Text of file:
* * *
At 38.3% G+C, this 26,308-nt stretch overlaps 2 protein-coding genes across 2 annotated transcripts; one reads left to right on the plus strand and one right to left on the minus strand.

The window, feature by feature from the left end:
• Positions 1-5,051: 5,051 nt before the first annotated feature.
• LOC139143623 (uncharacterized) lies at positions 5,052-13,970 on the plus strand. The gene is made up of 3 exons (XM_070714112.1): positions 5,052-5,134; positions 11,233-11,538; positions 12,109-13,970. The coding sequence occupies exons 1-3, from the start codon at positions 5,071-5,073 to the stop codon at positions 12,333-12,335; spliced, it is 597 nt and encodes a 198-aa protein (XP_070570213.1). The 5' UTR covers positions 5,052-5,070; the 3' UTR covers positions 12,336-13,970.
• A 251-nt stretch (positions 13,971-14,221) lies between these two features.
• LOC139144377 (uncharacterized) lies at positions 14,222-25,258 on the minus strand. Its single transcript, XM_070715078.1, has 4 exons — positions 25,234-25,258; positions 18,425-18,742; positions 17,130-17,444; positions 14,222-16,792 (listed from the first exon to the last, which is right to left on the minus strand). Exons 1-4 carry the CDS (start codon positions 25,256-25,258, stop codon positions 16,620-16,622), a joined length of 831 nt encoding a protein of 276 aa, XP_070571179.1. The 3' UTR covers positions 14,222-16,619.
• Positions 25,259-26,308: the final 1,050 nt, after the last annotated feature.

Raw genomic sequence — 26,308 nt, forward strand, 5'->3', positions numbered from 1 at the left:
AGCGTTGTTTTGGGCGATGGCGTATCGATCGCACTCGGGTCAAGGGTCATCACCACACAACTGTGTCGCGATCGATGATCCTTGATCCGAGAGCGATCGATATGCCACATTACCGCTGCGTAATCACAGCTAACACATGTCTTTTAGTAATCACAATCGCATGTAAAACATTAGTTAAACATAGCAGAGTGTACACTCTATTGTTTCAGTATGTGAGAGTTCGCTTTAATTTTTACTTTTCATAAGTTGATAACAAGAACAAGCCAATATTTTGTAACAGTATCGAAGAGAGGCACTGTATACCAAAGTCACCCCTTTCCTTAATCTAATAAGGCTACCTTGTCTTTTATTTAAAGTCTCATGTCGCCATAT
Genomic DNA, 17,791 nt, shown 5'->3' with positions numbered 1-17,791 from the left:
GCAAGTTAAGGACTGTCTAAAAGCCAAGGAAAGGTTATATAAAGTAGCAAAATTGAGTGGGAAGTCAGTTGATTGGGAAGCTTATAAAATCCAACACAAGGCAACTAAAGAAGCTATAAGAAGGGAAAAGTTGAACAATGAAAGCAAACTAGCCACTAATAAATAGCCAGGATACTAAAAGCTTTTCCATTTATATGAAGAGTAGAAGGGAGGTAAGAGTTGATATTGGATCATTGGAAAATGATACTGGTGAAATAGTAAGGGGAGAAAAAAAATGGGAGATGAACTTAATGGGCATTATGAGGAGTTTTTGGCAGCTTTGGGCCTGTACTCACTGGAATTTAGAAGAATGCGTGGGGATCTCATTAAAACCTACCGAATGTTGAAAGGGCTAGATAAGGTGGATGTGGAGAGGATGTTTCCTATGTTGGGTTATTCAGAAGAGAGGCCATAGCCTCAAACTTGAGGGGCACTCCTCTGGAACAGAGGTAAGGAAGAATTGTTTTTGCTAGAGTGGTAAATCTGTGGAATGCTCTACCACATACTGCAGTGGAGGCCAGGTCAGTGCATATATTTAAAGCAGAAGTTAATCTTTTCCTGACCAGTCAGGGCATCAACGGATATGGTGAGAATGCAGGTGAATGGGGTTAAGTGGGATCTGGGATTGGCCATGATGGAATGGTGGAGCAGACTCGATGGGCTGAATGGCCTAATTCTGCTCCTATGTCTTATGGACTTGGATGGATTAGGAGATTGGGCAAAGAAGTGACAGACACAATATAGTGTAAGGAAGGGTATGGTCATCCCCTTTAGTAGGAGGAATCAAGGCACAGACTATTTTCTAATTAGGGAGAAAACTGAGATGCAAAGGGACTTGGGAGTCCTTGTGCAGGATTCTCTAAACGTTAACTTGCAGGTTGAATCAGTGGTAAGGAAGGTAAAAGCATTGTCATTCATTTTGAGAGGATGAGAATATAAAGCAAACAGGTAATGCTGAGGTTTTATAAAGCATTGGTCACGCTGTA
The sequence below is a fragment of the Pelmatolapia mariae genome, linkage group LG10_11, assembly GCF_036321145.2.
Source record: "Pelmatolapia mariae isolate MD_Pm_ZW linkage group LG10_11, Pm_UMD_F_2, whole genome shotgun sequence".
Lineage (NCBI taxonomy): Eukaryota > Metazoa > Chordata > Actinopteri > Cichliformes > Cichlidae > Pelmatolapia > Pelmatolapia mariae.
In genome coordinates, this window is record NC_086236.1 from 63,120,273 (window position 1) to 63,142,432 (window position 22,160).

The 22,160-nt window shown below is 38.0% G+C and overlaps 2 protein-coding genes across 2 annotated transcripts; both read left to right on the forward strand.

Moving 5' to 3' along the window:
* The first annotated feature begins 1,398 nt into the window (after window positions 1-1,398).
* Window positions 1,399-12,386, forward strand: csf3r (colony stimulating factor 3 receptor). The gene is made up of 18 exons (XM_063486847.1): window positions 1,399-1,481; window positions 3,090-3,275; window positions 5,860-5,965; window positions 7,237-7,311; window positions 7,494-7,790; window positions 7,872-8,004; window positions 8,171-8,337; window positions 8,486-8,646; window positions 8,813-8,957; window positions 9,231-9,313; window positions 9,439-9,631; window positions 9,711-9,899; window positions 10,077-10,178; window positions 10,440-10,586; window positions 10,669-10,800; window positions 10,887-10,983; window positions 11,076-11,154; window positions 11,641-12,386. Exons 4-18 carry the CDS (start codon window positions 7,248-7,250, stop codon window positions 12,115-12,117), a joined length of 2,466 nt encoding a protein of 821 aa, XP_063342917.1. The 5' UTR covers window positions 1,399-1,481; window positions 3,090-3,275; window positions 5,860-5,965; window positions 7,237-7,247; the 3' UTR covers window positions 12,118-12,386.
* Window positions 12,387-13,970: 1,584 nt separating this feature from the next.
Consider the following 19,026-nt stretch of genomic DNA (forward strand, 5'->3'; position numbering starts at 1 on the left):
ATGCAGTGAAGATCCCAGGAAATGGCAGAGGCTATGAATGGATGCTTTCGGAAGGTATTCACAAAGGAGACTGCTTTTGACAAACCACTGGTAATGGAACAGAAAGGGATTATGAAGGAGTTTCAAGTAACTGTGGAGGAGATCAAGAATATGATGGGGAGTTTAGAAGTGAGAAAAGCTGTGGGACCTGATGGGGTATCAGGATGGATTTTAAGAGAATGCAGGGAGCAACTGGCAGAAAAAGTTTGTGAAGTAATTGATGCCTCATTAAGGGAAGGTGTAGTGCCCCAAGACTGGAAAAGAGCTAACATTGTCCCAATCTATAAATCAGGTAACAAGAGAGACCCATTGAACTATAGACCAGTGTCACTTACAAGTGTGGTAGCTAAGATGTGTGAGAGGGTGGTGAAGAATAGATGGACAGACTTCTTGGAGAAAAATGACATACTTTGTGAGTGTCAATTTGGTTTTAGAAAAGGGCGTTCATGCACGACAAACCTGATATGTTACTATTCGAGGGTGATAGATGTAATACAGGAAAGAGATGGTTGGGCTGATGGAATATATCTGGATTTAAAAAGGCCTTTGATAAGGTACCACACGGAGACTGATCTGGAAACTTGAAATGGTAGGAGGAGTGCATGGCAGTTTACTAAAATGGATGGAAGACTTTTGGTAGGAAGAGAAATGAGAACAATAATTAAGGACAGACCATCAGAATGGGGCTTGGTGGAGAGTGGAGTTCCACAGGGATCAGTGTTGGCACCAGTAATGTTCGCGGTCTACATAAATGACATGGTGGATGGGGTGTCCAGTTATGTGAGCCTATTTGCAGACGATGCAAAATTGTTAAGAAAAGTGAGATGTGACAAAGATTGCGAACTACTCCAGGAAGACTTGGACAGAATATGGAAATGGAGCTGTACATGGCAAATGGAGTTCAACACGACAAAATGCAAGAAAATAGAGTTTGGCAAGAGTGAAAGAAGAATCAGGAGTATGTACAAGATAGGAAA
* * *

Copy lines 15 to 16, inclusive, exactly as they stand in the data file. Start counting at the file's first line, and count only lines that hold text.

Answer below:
In genome coordinates, this window is record NC_086236.1 from 63,120,273 (window position 1) to 63,142,432 (window position 22,160).

The 22,160-nt window shown below is 38.0% G+C and overlaps 2 protein-coding genes across 2 annotated transcripts; both read left to right on the forward strand.